Historically, the Iowa people were farmers until Europeans pushed them west into a semi-nomadic way of life more typical of traditional plains Indians. Their artifacts show up first in the Great Lakes region, but they move to Siouxland, along the Big Sioux and out to Okoboji, setting up shop around Pipestone's red stone quarries. In 1804, Lewis and Clark parleyed with them at Council Bluffs. For most of the 18th century and on into the 19th, what we call Iowa was their home, all four corners. 

That land was ceded to the government in 1824, then again in 1836 and 1838, and the tribe was given a reservation in Kansas, just ten miles wide and twenty miles long. If there was a "long walk" for the Ioways, a "Trail of Tears," it's not recorded, perhaps because their ranks had been so depleted (there were less than a thousand already when Lewis and Clark met them) that they were too often too easily raided and thus looked toward Kansas and eventually Oklahoma reservations as safe zones. 

To say the Ioways wanted to go to Indian Territory is dead wrong. For them, as with other smaller, less war-like tribes, Indian Territory (Oklahoma) was at least something of a safe haven. 

All of which means that No Heart's bravery--as the sign says--may well have less to do with outright, bloody warfare than with the kind of negotiations he did for his people with the white folks whose ever-increasing presence made traditional tribal life impossible. There are, after all, more ways to maim a people than bloody warfare. 

Just happened to run into No Heart yesterday--a strikingly proud figure--while I was being jerked along by a rambunctious five-pound Pomeranian. No Heart's presence is daunting, but his story--and the story of his people who left their name across an entire state--is more complex than Hollywood--or most of us--can handle.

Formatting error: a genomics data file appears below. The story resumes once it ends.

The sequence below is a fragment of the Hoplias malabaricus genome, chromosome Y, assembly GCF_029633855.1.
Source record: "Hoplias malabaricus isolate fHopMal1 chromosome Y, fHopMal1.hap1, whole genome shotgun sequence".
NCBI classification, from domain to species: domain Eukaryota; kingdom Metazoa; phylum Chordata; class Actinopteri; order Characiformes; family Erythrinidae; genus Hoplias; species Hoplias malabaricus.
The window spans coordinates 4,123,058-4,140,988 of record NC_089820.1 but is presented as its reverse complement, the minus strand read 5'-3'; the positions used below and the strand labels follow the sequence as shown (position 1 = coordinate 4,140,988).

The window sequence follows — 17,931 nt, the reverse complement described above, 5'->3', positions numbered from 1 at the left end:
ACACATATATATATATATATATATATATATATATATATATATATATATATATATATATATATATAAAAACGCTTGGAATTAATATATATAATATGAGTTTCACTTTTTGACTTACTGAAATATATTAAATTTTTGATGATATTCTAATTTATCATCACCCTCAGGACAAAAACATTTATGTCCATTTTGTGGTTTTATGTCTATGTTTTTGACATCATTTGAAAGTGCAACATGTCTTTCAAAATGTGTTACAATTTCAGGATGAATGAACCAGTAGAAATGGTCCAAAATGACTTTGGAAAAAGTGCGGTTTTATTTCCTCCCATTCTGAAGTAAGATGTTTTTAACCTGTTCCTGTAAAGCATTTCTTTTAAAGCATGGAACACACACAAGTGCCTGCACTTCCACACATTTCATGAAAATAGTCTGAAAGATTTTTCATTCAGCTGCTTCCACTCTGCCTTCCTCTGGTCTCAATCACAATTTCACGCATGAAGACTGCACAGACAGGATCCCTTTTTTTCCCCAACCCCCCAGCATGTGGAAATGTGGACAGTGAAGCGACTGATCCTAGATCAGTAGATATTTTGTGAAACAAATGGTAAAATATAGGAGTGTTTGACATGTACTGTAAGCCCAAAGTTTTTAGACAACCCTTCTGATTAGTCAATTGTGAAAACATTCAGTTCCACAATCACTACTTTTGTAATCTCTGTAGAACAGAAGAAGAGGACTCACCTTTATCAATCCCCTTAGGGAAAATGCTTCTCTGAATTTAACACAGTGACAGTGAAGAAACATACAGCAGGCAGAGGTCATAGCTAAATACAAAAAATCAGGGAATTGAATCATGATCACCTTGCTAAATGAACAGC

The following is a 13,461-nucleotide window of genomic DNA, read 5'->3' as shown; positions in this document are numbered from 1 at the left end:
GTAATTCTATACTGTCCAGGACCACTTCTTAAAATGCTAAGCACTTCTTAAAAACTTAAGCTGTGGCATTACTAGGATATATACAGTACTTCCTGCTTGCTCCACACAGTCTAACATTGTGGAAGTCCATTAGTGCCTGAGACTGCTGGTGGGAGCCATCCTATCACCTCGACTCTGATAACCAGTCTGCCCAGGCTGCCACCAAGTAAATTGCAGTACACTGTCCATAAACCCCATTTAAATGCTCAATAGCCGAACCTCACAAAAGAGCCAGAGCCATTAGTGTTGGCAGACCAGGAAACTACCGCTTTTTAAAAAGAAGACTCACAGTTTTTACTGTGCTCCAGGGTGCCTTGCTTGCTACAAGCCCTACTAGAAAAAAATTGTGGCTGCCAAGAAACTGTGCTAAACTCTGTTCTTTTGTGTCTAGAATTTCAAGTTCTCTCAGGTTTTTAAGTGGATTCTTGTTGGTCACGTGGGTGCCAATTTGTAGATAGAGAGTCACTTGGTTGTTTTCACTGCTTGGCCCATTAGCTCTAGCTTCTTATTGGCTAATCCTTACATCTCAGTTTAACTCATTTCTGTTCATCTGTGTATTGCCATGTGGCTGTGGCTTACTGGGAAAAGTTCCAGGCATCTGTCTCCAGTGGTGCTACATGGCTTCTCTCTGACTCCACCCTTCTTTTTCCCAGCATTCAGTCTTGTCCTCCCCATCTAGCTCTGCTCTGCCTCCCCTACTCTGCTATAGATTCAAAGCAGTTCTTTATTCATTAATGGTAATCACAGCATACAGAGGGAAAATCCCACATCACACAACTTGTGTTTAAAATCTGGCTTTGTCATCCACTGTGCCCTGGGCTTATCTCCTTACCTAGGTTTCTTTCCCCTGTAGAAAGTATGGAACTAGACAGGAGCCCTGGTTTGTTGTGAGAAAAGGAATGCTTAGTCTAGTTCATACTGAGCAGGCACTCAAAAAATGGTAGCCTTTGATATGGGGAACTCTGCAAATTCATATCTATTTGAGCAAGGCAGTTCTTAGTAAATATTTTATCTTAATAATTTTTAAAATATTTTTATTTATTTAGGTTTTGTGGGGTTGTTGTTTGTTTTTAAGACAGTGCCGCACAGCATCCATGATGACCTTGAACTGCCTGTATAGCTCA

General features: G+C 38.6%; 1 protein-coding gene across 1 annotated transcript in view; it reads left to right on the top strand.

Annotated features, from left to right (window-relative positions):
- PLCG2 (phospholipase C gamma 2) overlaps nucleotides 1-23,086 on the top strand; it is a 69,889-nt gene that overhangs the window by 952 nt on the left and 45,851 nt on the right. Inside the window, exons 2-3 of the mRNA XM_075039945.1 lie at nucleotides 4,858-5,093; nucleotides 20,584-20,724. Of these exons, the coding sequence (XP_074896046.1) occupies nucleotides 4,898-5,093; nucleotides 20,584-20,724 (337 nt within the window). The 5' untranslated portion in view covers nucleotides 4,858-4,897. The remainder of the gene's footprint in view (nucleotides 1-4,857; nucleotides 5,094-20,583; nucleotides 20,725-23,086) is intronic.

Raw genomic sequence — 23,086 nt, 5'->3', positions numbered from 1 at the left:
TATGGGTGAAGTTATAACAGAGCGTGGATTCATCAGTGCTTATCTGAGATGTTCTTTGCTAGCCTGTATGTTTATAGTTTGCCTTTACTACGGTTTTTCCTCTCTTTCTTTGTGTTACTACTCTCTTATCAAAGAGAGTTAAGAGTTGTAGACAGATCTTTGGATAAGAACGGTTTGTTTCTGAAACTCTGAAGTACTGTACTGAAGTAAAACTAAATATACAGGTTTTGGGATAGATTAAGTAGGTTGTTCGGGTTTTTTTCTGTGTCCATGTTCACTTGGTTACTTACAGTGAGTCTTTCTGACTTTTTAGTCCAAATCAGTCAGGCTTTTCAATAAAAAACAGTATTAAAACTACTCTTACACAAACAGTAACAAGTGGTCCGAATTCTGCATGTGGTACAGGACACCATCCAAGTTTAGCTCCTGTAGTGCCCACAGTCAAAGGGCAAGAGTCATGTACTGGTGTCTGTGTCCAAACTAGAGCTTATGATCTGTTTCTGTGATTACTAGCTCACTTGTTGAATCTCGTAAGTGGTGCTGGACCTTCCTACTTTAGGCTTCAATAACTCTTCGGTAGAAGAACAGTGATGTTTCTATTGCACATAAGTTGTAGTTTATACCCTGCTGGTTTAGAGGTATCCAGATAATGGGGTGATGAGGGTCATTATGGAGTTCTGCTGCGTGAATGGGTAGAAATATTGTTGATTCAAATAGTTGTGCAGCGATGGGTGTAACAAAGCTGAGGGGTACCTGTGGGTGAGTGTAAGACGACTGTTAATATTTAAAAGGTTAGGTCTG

Greeted him here just yesterday here, a fellow Iowan, in Perkins, Oklahoma, his people's home. Made me proud.





Thursday, January 24, 2019

The End of the World in Ireton--iii


Jake and Betts have their granddaughter, Shelley, a high-schooler, overnight. Shelley has a test, mentions Orson Welles, and Jake can't help but tell her what happened the night the world ended in Ireton. 

____________________ 

“I don’t remember exactly what we got shooed out of church," Jake told Shelley. "We just hung out around town for a while. What’d we do, Betts? We spent a hour or two doing nothing.”

Betts could feel a blush coming on. “We went out in the country, west of town—you and I, and Henk and Faye, because Henk had the car.”